Perth Now has reported on the National Press Club of Australia's event at which our President Pauline Wright spoke, commenting that "integrity campaigners have renewed calls for a federal anti-corruption commission, as the government stalls on introducing legislation for the body's creation".Read more
The Age examines the Andrews government’s controversial pandemic laws, with legal experts saying they would include the most rigorous safeguards against human rights abuses in the nation.
NSWCCL's Vice President Josh Pallas said that he did not believe any other jurisdiction applied the same level of scrutiny as Victoria.
Mr Pallas said the NSW Ombudsman did not have jurisdiction when it came to issuing public health orders. Nor did the NSW Parliament use a joint committee chaired by a non-government MP to oversee public health orders.
Read the full article: Pandemic laws contain most rigorous safeguards in nation, say experts
The Mandarin: ‘A gaping hole in Australia’s integrity’: case for getting federal anti-corruption agency right
The Mandarin covered our President Pauline Wright's National Press Club of Australia address, commenting that restoring faith in politicians and government agencies will require a Federal ICAC with powers akin to a royal commission.
It quoted from Ms Wright's speech:
"It undermines confidence in all levels of government and its agencies — they’re fundamental to the delivery of citizens’ expectations and aspirations, for Australia to be a fair, prosperous and ethical society,”
It also examined Pauline's view that the bar for an investigation to begin is too high, undermining the likelihood of evidence unveiling during the investigation process.Read more
Writing in the Sydney Morning Herald, NSWCCL committee member and ex President Nicholas Cowdery QC argues that 'Nothing “done to” Berejiklian was a disgrace – she is a witness in the investigation and has been treated appropriately.' and 'The ICAC’s powers have not been abused'.
Read the full article: Morrison's rant against ICAC needs a good fact-check
The ABC considered a 12-month jail sentence given to a 22-year-old climate activist over anti-coal protests in the NSW hunter region.
Our President Pauline Wright commented that the penalty seemed harsh:
"If the law means that people participating in peaceful protest end up in jail then that law is objectionable in a liberal democracy where we have a right to peacefully protest," she said.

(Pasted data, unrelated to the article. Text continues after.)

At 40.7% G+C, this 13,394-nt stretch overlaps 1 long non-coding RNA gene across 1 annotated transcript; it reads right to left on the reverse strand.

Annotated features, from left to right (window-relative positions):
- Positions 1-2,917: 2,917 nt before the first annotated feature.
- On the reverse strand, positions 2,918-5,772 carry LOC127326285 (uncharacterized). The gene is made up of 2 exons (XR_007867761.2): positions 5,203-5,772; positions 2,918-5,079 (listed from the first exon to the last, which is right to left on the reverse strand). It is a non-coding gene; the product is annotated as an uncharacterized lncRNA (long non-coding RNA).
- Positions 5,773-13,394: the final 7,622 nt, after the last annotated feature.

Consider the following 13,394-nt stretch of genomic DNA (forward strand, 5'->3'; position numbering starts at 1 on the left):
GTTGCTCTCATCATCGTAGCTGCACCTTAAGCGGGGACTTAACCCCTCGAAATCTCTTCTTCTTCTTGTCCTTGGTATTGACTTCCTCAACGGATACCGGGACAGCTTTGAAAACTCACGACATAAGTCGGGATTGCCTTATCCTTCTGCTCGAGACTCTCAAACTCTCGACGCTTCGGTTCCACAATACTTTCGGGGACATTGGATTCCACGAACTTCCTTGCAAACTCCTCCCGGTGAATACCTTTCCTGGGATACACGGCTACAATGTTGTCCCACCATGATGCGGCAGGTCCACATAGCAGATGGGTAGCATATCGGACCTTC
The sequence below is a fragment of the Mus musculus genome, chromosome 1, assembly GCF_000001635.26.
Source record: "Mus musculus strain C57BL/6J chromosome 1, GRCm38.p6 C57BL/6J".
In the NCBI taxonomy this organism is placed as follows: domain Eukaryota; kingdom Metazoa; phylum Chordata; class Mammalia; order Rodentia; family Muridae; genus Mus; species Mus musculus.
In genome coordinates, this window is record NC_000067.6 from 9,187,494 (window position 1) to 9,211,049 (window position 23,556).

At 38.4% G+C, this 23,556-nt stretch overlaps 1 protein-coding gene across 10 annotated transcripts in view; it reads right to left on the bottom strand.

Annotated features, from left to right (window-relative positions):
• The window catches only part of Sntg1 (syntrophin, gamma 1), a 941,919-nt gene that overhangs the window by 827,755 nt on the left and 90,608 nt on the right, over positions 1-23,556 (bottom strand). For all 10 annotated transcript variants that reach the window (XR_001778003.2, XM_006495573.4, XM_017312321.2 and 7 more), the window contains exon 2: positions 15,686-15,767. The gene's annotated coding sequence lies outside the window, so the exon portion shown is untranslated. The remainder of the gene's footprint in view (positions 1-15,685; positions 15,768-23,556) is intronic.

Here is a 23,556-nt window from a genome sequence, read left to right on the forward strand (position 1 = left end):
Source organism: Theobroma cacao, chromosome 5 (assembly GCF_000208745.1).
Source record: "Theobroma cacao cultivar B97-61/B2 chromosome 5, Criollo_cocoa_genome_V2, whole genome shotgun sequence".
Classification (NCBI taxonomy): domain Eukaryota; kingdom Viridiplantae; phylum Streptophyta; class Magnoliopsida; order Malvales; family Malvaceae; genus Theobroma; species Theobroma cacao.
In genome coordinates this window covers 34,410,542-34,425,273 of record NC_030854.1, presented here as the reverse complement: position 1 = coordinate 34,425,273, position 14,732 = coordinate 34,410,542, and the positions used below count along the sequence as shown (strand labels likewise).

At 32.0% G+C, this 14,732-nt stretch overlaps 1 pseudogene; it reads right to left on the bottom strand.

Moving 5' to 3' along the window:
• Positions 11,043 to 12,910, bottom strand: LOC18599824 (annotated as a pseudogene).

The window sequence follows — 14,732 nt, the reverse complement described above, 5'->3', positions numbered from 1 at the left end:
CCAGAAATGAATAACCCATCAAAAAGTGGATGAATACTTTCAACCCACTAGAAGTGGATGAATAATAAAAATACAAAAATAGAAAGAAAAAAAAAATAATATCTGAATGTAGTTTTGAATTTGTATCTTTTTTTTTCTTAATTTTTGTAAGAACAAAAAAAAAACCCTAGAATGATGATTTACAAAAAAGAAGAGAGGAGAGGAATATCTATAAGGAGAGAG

"When people take actions that put themselves or others into danger then that is one thing, but imposing a criminal sanction on that kind of activity isn't necessarily the way to go."
Read the full article: Prison sentence for climate activist over Newcastle anti-coal protest divides community ABC News 24 Nov '21
ABC Breakfast with Scott Levi spoke to our President Pauline Wright about legislative changes in response to the Royal Commission into Aged Care Quality and Safety's Final Report. He raised concerns over on immunity from litigation over restrictive practices (the subject of much evidence at the royal commission) given to aged care providers.Read more
The Green Left Weekly talks to our President Pauline Wright about the increase in mass surveillance of the Australian population since the turn of the century, noting that Australia is the only liberal democracy without a specific Federal Bill protecting citizens' rights.
Since the 9/11 terror attacks, new terror offences have facilitated the ever-growing surveillance state.
Pauline outlines the increase from zero to 92 pieces of legislation that, together, are 'Orwellian' in their reach.
“The argument has been that those extreme powers that we do have enhance Australia’s national security, but we doubt that some of those extreme powers have been effective, even though they fundamentally impact on our rights.”
Read the full article: The Australian surveillance state is very real. But it’s no product of the ‘plandemic’ Green Left Weekly 23 Nov '21
Writing in The Guardian, our President Pauline Wright considers the impact of recent events on our civil liberties.
"if there is one thing the pandemic has done, it is to illustrate how precious and how fragile our civil liberties really are. People have seen that governments or their departments can impose severe restrictions on us at the stroke of a pen. We have been made subject to curfews, punitive fines and uneven policing. Our borders have been closed, Australians abroad have been denied the fundamental right of every citizen to return and we haven’t been able to travel interstate to see loved ones, receive medical treatment or attend to urgent business without exemptions, which have proved as hard to obtain (for most of us) as hens’ teeth."Read more
Sydney Criminal Lawyers talked to our President Pauline Wright about the increase in draconian legislation since 9/11, as well as during the pandemic, and the need for a Bill of Rights.
"Australia has no bill of rights, and that has allowed the Australian government to bring in legislation that it would not have been able to have enacted in other nations, like the United Kingdom, the United States and Canada, where they have bills of rights or human rights acts," said Pauline.Read more
Writing in the Sydney Morning Herald about the ugly debate in Victoria, our Vice President Josh Pallas argues that the proposed legislation would be an improvement on the laws already in place both there and here in NSW.
"Which is the great pity of the breakdown in the debate in Victoria. Of itself, that debate about the way Victorians should be governed through the pandemic is a win for democracy. It wouldn’t happen in autocratic states. It presented an opportunity for parliamentarians, citizens and stakeholders to reconsider very powerful legislation when the issues were fresh in everyone’s mind."
Read the full article: Victoria’s supposedly autocratic pandemic laws would be better than NSW’s